This is a bit of a nothing post, boys and girls. The next set of posts is about the Galápagos Islands, and, well, they’re sizeable. And not done yet. So have some light relief in the meantime…
I am not what you would call a mature individual – at least, not as far as my sense of humour is concerned. And one of the ways I entertain myself as we travel around the world is to invent stupid names for the currencies of the various countries we pass through. And so, without further ado, I present to you my favourites:
- the Vietnamese Dong. Really, you don’t even need to come up with a joke for that to be funny.
- the Thai Baht. Learning the denominated currency name for each new country is hard enough; learning the names of the shrapnel is going too far. Half a baht is fifty somethings, but I have no idea what the somethings are actually called. Often, I’ll just go with ‘mini-Xs’, eg ‘mini-pesos’ instead of ‘centimos’. In Thailand, there was something strangely satisfying about ‘baht bits’.
- the Costa Rican Colón. Any currency named after a part of the human digestive system has got to be a winner. And obviously there’s plenty of choice for whatever the hell the equivalent of cents should be named…
- the Peruvian Nuevo Sol. This one’s mostly funny because the ISO currency code is PEN, and I once saw something that cost PEN15. Like I said. Immature.
- still with ISO currency codes, the Argentine Peso: ARS. Argentina has a government-mandated exchange rate, supported by restrictions on locals obtaining the currency. But US dollars are so popular that there’s an extensive black market, and the black market rate is about 60% higher than the official rate (you’ll get more than eight pesos to the dollar on the street, versus a bit over five for official money exchange). So if you use official means of getting pesos, you’ll lose about 60% of the value you could have got. I like to think of this as the ARS hole.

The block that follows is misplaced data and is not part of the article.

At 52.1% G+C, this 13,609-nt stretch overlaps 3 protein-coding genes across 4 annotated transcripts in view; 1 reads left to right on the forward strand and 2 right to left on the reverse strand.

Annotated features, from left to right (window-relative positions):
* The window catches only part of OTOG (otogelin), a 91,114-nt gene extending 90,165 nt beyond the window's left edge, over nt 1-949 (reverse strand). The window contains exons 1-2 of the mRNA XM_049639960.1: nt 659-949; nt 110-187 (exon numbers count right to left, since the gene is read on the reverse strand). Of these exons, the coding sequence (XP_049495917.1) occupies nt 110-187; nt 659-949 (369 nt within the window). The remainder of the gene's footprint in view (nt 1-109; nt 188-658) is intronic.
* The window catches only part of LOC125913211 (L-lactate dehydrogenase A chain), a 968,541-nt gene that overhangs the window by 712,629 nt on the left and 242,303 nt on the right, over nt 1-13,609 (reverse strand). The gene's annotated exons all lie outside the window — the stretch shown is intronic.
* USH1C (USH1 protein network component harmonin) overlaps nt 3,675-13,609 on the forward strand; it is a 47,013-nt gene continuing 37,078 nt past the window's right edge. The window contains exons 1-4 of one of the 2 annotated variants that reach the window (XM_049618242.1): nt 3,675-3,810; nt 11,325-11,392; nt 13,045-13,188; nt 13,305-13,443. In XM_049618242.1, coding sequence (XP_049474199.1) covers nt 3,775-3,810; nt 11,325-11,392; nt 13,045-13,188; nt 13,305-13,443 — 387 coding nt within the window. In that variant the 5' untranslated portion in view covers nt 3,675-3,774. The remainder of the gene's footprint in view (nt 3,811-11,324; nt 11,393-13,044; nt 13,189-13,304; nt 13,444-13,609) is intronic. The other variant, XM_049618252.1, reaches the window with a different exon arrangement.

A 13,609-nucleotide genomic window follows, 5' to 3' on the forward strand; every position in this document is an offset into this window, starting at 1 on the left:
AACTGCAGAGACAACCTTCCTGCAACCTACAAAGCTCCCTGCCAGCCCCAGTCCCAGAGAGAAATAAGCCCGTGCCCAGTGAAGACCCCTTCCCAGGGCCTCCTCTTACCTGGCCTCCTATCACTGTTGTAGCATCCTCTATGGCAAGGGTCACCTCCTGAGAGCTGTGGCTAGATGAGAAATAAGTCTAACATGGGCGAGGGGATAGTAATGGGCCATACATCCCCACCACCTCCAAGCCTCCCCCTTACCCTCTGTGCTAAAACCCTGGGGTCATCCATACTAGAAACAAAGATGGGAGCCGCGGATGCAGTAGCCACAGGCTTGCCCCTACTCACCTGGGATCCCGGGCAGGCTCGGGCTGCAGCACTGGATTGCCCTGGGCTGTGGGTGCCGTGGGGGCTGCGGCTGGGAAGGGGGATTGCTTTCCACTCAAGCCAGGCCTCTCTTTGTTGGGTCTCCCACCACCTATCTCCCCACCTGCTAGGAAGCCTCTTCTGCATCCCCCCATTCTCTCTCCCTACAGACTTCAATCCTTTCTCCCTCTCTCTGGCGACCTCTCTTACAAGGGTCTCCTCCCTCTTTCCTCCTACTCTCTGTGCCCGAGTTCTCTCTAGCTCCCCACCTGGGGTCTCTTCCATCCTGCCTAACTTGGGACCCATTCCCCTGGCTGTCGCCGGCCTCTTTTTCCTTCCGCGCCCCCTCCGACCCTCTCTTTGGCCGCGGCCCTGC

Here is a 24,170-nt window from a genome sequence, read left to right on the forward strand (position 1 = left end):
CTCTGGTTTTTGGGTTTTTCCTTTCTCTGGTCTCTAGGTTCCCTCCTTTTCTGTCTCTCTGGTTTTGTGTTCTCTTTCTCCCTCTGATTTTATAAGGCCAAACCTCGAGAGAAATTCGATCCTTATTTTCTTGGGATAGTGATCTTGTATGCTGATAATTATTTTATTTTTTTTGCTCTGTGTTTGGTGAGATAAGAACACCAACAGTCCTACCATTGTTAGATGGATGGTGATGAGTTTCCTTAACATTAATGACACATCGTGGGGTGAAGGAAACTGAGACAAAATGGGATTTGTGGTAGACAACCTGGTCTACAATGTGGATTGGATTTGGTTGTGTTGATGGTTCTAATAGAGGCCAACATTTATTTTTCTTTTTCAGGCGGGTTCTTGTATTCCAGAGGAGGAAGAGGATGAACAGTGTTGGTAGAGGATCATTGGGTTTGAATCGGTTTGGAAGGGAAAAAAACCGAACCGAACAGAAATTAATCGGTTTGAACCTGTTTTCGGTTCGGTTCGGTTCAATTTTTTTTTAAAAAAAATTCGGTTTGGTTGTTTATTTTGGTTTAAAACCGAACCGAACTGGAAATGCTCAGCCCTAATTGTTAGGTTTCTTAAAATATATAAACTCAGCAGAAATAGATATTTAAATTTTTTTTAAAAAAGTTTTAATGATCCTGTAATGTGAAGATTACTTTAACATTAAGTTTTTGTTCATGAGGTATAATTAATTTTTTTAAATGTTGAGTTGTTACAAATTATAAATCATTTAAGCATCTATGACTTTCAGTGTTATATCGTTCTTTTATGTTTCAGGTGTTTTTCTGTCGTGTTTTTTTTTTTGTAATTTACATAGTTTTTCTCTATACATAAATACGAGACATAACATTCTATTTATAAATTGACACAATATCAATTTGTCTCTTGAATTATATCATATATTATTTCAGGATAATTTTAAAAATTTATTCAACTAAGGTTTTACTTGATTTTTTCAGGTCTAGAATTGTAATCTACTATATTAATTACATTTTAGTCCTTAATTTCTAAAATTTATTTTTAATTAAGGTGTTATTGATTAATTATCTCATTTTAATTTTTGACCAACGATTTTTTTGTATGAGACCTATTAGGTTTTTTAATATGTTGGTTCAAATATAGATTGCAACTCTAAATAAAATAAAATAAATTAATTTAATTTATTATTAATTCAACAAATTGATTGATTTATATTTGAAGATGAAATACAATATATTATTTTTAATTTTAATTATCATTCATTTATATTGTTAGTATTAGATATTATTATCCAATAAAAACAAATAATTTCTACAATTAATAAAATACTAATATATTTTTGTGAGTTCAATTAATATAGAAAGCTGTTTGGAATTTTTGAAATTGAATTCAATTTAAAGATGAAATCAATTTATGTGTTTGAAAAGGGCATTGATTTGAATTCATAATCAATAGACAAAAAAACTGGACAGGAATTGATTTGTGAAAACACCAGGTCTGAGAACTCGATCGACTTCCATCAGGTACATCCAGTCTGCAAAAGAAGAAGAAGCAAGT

- the Bolivian Boliviano. This one just keeps on giving. First off, the ISO currency code for this one is BOB. “That’ll be five bob, please.” Amusing enough for an ex-Londoner. Better yet, the practical abbreviation is “Bs”, as in “Bs10” for something that’s worth roughly £1. “How much is that one?” “Ten bullshits, looks like.”
- and finally, the US Dollar. This one’s just funny coz it’s not worth as much as the Australian dollar any more. Suck it up, yanks! (Nonetheless, I suppose at least it’s still beating what I’ve heard a couple of unhappy Kiwis refer to as the New Zealand peso, so there’s that…)